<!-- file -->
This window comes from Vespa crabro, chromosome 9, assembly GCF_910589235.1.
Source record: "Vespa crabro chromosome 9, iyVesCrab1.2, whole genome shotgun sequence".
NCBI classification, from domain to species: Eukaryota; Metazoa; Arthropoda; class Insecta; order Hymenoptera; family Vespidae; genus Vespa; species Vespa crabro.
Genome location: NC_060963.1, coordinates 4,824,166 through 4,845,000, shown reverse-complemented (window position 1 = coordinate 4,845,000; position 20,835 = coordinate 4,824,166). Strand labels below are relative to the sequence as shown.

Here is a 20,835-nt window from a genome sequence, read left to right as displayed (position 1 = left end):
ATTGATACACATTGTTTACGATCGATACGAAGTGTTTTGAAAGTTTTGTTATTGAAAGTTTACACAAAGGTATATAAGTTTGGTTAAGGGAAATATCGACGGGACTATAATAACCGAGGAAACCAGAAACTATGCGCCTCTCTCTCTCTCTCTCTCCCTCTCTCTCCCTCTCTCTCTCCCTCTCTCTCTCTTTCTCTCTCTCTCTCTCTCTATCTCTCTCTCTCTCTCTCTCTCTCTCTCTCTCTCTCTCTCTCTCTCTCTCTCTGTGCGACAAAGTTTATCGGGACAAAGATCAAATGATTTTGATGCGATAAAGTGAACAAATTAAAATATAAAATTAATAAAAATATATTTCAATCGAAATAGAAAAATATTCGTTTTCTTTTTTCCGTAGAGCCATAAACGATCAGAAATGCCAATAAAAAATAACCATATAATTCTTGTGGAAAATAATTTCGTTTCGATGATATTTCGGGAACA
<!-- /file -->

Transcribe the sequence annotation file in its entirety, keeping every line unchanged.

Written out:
This window comes from Vespa crabro, chromosome 9, assembly GCF_910589235.1.
Source record: "Vespa crabro chromosome 9, iyVesCrab1.2, whole genome shotgun sequence".
NCBI classification, from domain to species: Eukaryota; Metazoa; Arthropoda; class Insecta; order Hymenoptera; family Vespidae; genus Vespa; species Vespa crabro.
Genome location: NC_060963.1, coordinates 4,824,166 through 4,845,000, shown reverse-complemented (window position 1 = coordinate 4,845,000; position 20,835 = coordinate 4,824,166). Strand labels below are relative to the sequence as shown.

Here is a 20,835-nt window from a genome sequence, read left to right as displayed (position 1 = left end):
ATTGATACACATTGTTTACGATCGATACGAAGTGTTTTGAAAGTTTTGTTATTGAAAGTTTACACAAAGGTATATAAGTTTGGTTAAGGGAAATATCGACGGGACTATAATAACCGAGGAAACCAGAAACTATGCGCCTCTCTCTCTCTCTCTCTCCCTCTCTCTCCCTCTCTCTCTCCCTCTCTCTCTCTTTCTCTCTCTCTCTCTCTCTATCTCTCTCTCTCTCTCTCTCTCTCTCTCTCTCTCTCTCTCTCTCTCTCTCTCTGTGCGACAAAGTTTATCGGGACAAAGATCAAATGATTTTGATGCGATAAAGTGAACAAATTAAAATATAAAATTAATAAAAATATATTTCAATCGAAATAGAAAAATATTCGTTTTCTTTTTTCCGTAGAGCCATAAACGATCAGAAATGCCAATAAAAAATAACCATATAATTCTTGTGGAAAATAATTTCGTTTCGATGATATTTCGGGAACA